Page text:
A great responsibility lies on the advertising community to foster a free press, says Aroon Purie

Addressing a large gathering of advertisers at the AAAI Subhas Ghosal Memorial Lecture in Mumbai on Friday, the India Today Group Chairman and Editor-in-Chief said that the currency of news media is credibility

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A great responsibility lies on the advertising community to foster a free press, says Aroon Purie

Aroon Purie

Making a strong case for a free press in front of a large gathering of advertisers at AAAI Subhas Ghosal Memorial Lecture in Mumbai on Friday, Media Mogul and India Today Group Chairman and Editor-in-Chief Aroon Purie said that a great responsibility lies on the advertising community to foster a free press.

“Only with financial strength can you withstand pressures from all quarters. It is not only governments that can pressurise. I am sorry to say, but advertisers too,” Purie said.

Talking about the pressure inflicted upon the press, Purie said, “We have had advertising banned to us from 2 of the biggest business houses of this country for a period of 5 years. Fortunately, not concurrently.” 

“If you buy advertising disguised as editorial, you are destroying the credibility of the very vehicle you are using to promote your product,” Purie said adding that the currency of news media is credibility.

Purie held the ‘raddi economics’ responsible for the huge dependency of print media on advertising. 

“The big problem in India is that the media is too cheap. The newspaper is virtually free to the consumer based on what I call ‘raddi economics’. The consumer sells to the ‘raddiwala’ the week’s newspaper for more than he pays for it,” he said.

“Also, I may add that this (print newspapers) is perhaps the only product I know the consumer stops consuming, but the supply does not stop. So, people have stopped reading newspapers, but the paper keeps arriving because it costs nothing to the household,” he added.

Therefore, the big dependence on advertising and the pliability of the media to bend to the wishes of the advertiser or the government, he remarked.

Purie pointed out that government policies are largely to be blamed for broadcast media’s dependence on advertising.

“We had a chance to set up a well-organised cable distribution system after the launch of satellite TV in the early ‘90s. The government only woke up when there were over 100,000 cable operators illegally throwing cables in colonies. They could have seen how cable systems work overseas where they are proper franchises for cities with technical standards laid out. It is only recently that it has got corporatised,” Purie said.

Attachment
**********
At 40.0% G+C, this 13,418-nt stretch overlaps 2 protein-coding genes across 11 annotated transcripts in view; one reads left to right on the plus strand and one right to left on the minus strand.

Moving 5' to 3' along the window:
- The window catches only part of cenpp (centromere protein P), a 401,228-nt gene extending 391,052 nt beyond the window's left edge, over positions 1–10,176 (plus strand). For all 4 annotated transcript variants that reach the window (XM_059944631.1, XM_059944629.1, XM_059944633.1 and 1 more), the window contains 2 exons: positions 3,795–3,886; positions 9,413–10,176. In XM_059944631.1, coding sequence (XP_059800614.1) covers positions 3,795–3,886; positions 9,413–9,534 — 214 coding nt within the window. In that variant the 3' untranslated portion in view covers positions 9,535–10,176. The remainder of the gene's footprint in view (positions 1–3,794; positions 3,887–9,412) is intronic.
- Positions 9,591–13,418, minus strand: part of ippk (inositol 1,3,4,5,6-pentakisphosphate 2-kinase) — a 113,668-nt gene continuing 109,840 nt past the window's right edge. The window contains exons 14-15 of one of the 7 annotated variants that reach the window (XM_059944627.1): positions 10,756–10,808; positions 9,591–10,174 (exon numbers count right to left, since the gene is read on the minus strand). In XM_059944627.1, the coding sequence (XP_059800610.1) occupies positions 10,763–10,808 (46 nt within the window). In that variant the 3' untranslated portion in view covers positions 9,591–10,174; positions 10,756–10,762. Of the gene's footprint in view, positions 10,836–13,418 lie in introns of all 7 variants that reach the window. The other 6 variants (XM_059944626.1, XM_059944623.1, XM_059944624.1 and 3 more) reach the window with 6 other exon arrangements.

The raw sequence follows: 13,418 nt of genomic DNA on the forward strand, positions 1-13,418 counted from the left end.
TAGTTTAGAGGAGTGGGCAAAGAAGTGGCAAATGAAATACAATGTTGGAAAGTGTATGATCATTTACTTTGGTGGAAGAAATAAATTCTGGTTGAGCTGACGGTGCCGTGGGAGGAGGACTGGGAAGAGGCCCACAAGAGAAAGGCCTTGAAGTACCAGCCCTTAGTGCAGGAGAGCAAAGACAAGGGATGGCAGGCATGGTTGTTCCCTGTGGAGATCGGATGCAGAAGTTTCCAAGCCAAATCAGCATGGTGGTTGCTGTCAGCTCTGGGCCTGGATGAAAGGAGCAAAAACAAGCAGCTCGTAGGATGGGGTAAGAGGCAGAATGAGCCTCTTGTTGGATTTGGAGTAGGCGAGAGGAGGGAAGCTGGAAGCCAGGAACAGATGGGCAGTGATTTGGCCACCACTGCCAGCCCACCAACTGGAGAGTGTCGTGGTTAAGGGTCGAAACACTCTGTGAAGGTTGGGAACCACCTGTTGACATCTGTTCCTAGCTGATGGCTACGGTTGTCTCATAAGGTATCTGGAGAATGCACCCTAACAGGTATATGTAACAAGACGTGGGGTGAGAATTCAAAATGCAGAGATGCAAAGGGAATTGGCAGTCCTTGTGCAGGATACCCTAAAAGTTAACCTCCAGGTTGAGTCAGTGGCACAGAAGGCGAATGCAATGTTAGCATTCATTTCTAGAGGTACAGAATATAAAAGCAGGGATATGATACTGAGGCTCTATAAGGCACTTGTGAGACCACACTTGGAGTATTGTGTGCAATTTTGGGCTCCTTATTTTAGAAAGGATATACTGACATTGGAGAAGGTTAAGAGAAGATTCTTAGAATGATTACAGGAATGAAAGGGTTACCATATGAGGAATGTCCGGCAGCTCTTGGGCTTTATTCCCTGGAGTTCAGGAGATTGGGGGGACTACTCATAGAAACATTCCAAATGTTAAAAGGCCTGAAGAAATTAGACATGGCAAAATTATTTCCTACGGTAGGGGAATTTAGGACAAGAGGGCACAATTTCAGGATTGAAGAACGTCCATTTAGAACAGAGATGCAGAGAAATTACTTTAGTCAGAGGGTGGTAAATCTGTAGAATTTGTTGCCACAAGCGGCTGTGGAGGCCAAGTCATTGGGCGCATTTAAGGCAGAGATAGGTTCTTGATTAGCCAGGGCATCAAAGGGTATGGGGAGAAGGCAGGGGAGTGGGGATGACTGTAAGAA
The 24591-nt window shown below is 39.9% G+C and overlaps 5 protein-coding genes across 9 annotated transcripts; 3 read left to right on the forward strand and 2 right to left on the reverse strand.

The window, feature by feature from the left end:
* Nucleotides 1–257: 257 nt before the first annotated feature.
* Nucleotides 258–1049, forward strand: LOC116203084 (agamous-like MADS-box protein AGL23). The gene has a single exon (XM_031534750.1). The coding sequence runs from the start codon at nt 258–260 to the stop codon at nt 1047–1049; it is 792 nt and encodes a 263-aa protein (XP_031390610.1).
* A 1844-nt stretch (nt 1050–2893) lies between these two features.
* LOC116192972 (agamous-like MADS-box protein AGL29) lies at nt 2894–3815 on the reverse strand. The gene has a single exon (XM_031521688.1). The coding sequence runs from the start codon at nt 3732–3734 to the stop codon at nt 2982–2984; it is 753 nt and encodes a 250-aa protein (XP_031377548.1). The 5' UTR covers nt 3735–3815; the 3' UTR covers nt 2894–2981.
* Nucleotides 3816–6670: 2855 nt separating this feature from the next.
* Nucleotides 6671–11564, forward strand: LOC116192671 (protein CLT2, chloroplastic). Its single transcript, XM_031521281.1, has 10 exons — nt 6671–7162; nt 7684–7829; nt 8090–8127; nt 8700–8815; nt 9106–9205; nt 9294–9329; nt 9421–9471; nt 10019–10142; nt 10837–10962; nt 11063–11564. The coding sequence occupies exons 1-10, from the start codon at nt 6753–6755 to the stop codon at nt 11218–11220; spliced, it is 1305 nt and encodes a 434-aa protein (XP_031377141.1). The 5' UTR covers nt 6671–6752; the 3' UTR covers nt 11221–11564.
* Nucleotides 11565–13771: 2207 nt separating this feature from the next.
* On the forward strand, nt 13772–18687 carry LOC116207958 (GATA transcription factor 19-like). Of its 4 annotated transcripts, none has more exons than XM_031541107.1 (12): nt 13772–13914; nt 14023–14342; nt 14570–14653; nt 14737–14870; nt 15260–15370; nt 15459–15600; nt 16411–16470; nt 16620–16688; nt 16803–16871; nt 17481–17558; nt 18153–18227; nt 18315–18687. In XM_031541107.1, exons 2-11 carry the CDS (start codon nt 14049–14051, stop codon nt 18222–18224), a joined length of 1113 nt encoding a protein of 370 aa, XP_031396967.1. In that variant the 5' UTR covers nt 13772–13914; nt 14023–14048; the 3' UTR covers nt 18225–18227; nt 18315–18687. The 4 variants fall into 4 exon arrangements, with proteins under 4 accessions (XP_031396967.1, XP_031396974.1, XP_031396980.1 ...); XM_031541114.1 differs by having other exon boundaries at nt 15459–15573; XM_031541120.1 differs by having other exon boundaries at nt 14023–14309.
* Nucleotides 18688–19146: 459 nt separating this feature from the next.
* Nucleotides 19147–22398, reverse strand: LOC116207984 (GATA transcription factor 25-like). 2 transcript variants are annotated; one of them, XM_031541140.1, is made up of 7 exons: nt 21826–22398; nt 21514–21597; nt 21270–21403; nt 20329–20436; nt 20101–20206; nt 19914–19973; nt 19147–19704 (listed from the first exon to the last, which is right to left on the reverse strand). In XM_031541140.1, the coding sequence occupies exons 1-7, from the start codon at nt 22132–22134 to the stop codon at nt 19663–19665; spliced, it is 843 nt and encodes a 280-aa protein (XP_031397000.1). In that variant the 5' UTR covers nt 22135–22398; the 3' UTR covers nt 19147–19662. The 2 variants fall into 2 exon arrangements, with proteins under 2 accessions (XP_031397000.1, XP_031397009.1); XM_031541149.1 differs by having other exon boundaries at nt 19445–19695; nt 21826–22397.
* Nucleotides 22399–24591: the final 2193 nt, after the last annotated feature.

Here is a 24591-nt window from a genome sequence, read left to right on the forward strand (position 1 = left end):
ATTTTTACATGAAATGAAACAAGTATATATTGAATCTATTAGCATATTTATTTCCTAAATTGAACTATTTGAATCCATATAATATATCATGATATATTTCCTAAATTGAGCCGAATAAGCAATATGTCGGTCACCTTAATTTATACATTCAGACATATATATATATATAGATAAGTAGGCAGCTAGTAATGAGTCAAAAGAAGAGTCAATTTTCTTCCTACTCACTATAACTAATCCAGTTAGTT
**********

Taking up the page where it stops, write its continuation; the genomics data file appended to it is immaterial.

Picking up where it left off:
“But now the government through TRAI regulates the price at which channels offer to the consumer. It seems that the governments of today think that there is a constitutional right for our citizens to get a cheap cable connection. This is just political populism. Here again, the consumer is getting media cheap and the share to the broadcaster for the subscriptions is much less than the international standards. They are leading to heavy dependence on advertising and chasing TRPs, at least for news channels,” he added.

Talking about the future, Purie said that the digital revolution has opened enormous opportunities for the media to expand their audience and deliver more focused news to different segments of society.

“Technology is continuously improving our ability to tell stories more effectively with multimedia. The holy grail being the ability to deliver personalised content to an audience of ONE. After all, the media is nothing more than storytellers. Journalism is the truth well told. And good journalism is about making it memorable,” he said.

On India Today Group’s future, Purie said, “As I have many more days behind me than ahead of me, I am blessed that my daughter Kalli who has been with the company for 25 years before taking on the responsibility of Managing Director and Vice Chairperson, has the same value system and passion for the news.

“In the past few years, she has launched 21 digital-first channels, and all are doing well. And there are more in the making. Besides, she has also launched our channel Good News Today. It features aspirational and all the positive developments which are happening in India. And there are plenty of them if you look. This was to counter the criticism that news channels carry only sensational and bad news.

“I don’t believe anyone’s shoes are too big to fill. You have to forget this notion, she has to put on her own shoes, and run with it. And that’s what she is doing. I am confident that India Today Group is in very good hands,” he said.

According to Purie, the press is often a favourite whipping boy for many. “Let me say that the free press, for all its faults, is a force for the good,” he said.

“There are bad apples in any industry. But you have in India a plethora of choices. There are over 400 news channels and more in the pipeline. They are in all major languages and cover different geographical regions. The same applies to print media,” added Purie.

“India is a unique and fantastic country with its diversity and democracy, however messy and chaotic it is. India has a momentum of its own, and it is bigger than any leader. I believe the free press is essential for India to survive as a country,” Purie said. “Next time you castigate the press, think whether India would be better off without it.”

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